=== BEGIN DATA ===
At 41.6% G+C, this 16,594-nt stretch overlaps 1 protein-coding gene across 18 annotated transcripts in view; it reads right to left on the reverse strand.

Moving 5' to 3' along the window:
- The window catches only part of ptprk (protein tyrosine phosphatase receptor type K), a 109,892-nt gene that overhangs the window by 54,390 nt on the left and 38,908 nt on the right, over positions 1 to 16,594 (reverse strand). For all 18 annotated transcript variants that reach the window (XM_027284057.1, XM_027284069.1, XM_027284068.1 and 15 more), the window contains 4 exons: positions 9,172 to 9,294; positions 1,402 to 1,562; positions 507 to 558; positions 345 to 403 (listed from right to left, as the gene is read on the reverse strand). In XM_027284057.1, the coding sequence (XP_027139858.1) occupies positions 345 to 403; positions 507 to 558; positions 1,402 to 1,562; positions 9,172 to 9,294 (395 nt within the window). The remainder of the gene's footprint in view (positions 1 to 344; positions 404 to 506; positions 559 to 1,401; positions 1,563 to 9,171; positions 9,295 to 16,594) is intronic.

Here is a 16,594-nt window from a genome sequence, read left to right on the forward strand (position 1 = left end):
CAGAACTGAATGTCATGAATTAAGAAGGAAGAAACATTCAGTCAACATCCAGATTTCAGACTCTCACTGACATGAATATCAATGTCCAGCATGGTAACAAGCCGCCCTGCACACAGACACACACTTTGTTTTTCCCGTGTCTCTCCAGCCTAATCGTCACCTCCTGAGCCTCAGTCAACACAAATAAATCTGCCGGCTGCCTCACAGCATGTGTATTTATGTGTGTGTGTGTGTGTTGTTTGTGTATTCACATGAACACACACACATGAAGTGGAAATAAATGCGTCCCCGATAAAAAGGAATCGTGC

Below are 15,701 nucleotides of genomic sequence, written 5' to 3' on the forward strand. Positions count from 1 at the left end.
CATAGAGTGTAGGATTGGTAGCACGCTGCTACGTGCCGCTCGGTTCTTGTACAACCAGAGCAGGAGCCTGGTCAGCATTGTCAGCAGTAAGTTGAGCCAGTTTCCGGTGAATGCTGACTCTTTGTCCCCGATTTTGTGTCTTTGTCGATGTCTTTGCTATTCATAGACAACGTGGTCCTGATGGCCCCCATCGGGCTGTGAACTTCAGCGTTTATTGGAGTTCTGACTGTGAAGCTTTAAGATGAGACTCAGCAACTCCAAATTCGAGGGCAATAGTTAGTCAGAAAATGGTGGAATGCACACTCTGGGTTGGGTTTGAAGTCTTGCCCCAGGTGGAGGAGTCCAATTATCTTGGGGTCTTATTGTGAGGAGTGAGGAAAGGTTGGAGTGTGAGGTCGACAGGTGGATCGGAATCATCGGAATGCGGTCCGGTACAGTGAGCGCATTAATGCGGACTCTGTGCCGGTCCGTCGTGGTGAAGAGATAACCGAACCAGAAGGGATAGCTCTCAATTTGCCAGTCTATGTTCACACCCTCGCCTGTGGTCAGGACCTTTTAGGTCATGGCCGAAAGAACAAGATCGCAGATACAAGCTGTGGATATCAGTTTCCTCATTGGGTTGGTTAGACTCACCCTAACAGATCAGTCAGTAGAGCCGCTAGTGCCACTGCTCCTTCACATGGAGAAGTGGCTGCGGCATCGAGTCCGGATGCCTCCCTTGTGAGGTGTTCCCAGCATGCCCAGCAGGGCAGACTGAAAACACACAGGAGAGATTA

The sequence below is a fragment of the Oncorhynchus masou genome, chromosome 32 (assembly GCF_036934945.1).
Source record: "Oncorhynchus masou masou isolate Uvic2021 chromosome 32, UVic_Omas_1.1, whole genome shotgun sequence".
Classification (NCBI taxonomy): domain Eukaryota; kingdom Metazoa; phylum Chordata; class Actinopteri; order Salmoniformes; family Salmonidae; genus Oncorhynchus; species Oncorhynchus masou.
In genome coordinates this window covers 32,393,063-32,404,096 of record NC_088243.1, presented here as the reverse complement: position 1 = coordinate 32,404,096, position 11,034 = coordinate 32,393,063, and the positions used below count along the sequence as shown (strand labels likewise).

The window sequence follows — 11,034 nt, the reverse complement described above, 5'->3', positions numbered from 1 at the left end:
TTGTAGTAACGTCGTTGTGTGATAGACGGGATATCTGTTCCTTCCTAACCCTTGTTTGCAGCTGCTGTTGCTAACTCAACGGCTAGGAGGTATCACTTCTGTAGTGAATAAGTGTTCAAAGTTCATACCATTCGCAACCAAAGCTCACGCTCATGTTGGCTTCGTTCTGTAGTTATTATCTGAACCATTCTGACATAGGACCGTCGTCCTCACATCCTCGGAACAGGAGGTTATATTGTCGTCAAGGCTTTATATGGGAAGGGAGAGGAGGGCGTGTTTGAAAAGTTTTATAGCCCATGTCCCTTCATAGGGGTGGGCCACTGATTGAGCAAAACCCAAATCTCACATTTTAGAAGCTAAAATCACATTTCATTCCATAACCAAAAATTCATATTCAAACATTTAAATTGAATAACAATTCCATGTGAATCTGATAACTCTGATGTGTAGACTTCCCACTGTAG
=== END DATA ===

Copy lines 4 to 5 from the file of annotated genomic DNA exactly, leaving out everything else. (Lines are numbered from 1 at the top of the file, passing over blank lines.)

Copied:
Here is a 16,594-nt window from a genome sequence, read left to right on the forward strand (position 1 = left end):
CAGAACTGAATGTCATGAATTAAGAAGGAAGAAACATTCAGTCAACATCCAGATTTCAGACTCTCACTGACATGAATATCAATGTCCAGCATGGTAACAAGCCGCCCTGCACACAGACACACACTTTGTTTTTCCCGTGTCTCTCCAGCCTAATCGTCACCTCCTGAGCCTCAGTCAACACAAATAAATCTGCCGGCTGCCTCACAGCATGTGTATTTATGTGTGTGTGTGTGTGTTGTTTGTGTATTCACATGAACACACACACATGAAGTGGAAATAAATGCGTCCCCGATAAAAAGGAATCGTGC